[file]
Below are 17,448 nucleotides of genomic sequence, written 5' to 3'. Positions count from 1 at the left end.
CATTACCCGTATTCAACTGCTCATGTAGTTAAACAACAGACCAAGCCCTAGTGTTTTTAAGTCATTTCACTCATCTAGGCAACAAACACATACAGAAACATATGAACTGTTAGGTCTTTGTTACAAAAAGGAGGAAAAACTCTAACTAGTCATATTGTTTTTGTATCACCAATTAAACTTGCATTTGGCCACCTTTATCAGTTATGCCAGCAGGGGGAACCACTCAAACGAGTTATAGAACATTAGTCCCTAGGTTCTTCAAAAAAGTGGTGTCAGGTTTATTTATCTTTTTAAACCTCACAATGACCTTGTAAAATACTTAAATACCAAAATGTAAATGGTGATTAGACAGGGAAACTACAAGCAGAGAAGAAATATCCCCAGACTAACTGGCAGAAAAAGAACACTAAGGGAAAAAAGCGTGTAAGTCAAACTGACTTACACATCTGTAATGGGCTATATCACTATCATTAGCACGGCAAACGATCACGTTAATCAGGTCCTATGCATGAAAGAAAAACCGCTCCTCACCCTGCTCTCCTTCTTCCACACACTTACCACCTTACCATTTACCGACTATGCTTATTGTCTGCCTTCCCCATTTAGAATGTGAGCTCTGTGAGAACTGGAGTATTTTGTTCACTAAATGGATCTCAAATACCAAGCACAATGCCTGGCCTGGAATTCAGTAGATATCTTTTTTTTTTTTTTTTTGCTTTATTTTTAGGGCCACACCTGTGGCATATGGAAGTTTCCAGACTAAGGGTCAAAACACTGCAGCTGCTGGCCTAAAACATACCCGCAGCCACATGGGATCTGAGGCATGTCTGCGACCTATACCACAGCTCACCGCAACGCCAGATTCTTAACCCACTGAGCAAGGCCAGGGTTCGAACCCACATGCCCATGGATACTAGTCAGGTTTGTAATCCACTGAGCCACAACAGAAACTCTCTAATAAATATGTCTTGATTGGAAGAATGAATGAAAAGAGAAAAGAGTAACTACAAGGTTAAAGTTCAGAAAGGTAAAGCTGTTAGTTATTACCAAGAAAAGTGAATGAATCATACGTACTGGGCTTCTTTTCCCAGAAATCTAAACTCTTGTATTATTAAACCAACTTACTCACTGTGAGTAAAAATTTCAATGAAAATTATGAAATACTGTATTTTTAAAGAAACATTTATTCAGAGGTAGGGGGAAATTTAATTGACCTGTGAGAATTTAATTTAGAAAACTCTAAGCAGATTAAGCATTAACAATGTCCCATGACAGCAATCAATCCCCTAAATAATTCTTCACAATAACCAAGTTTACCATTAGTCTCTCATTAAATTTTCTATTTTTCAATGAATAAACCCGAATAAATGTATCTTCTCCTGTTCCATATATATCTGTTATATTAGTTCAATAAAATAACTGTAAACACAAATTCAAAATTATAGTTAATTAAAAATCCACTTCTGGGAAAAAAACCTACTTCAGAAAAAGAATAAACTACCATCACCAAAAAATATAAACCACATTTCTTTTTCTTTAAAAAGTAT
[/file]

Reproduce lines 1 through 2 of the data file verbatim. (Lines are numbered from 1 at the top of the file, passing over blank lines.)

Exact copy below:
Below are 17,448 nucleotides of genomic sequence, written 5' to 3'. Positions count from 1 at the left end.
CATTACCCGTATTCAACTGCTCATGTAGTTAAACAACAGACCAAGCCCTAGTGTTTTTAAGTCATTTCACTCATCTAGGCAACAAACACATACAGAAACATATGAACTGTTAGGTCTTTGTTACAAAAAGGAGGAAAAACTCTAACTAGTCATATTGTTTTTGTATCACCAATTAAACTTGCATTTGGCCACCTTTATCAGTTATGCCAGCAGGGGGAACCACTCAAACGAGTTATAGAACATTAGTCCCTAGGTTCTTCAAAAAAGTGGTGTCAGGTTTATTTATCTTTTTAAACCTCACAATGACCTTGTAAAATACTTAAATACCAAAATGTAAATGGTGATTAGACAGGGAAACTACAAGCAGAGAAGAAATATCCCCAGACTAACTGGCAGAAAAAGAACACTAAGGGAAAAAAGCGTGTAAGTCAAACTGACTTACACATCTGTAATGGGCTATATCACTATCATTAGCACGGCAAACGATCACGTTAATCAGGTCCTATGCATGAAAGAAAAACCGCTCCTCACCCTGCTCTCCTTCTTCCACACACTTACCACCTTACCATTTACCGACTATGCTTATTGTCTGCCTTCCCCATTTAGAATGTGAGCTCTGTGAGAACTGGAGTATTTTGTTCACTAAATGGATCTCAAATACCAAGCACAATGCCTGGCCTGGAATTCAGTAGATATCTTTTTTTTTTTTTTTTTGCTTTATTTTTAGGGCCACACCTGTGGCATATGGAAGTTTCCAGACTAAGGGTCAAAACACTGCAGCTGCTGGCCTAAAACATACCCGCAGCCACATGGGATCTGAGGCATGTCTGCGACCTATACCACAGCTCACCGCAACGCCAGATTCTTAACCCACTGAGCAAGGCCAGGGTTCGAACCCACATGCCCATGGATACTAGTCAGGTTTGTAATCCACTGAGCCACAACAGAAACTCTCTAATAAATATGTCTTGATTGGAAGAATGAATGAAAAGAGAAAAGAGTAACTACAAGGTTAAAGTTCAGAAAGGTAAAGCTGTTAGTTATTACCAAGAAAAGTGAATGAATCATACGTACTGGGCTTCTTTTCCCAGAAATCTAAACTCTTGTATTATTAAACCAACTTACTCACTGTGAGTAAAAATTTCAATGAAAATTATGAAATACTGTATTTTTAAAGAAACATTTATTCAGAGGTAGGGGGAAATTTAATTGACCTGTGAGAATTTAATTTAGAAAACTCTAAGCAGATTAAGCATTAACAATGTCCCATGACAGCAATCAATCCCCTAAATAATTCTTCACAATAACCAAGTTTACCATTAGTCTCTCATTAAATTTTCTATTTTTCAATGAATAAACCCGAATAAATGTATCTTCTCCTGTTCCATATATATCTGTTATATTAGTTCAATAAAATAACTGTAAACACAAATTCAAAATTATAGTTAATTAAAAATCCACTTCTGGGAAAAAAACCTACTTCAGAAAAAGAATAAACTACCATCACCAAAAAATATAAACCACATTTCTTTTTCTTTAAAAAGTAT